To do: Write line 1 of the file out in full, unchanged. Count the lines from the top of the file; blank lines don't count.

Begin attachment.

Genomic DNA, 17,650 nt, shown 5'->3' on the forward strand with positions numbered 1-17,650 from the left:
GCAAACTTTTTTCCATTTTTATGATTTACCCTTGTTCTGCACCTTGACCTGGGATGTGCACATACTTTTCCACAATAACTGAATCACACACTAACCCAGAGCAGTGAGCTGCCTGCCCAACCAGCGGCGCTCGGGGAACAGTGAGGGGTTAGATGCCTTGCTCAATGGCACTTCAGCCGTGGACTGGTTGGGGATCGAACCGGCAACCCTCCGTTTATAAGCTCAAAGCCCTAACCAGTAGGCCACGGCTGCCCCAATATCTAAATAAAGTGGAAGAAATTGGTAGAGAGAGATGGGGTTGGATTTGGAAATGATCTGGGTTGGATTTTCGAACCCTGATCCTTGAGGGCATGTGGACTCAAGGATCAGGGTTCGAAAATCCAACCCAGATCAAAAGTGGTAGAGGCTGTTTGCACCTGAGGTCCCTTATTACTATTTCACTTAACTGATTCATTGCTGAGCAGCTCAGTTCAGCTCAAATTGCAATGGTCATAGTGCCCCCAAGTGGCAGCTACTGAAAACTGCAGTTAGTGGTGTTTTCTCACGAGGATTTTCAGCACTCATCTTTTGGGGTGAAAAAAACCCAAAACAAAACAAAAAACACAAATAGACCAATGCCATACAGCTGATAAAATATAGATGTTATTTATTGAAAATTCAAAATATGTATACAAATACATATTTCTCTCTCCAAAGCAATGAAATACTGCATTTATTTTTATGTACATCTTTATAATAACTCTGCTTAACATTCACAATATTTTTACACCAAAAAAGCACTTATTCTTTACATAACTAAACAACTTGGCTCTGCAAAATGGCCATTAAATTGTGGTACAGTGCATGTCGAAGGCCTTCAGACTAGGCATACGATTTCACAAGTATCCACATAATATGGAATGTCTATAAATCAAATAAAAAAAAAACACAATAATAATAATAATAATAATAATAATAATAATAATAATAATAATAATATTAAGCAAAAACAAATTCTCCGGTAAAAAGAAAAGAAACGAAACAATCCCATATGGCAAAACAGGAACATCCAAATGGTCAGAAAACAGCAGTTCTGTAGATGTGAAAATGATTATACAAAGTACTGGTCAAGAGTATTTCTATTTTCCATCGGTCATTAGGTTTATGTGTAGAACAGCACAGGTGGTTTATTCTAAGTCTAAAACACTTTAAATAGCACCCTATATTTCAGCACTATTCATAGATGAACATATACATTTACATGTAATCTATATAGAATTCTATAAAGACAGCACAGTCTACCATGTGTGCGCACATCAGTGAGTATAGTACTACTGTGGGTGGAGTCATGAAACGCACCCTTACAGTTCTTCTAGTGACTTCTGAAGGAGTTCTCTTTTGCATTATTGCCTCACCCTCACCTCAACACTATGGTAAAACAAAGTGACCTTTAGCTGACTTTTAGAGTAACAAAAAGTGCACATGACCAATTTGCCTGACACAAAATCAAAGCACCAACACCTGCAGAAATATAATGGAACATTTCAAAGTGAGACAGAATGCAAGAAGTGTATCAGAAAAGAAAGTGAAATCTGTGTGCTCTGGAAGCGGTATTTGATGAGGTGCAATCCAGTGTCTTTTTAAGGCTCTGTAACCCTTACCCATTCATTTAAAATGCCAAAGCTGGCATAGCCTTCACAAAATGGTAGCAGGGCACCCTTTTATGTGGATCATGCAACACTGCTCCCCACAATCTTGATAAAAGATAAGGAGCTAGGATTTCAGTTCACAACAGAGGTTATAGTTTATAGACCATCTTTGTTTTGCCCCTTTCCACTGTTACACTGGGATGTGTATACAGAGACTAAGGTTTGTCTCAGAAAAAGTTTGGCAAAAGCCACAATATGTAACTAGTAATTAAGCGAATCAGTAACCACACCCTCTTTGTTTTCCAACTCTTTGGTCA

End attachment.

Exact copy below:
Genomic DNA, 17,650 nt, shown 5'->3' on the forward strand with positions numbered 1-17,650 from the left: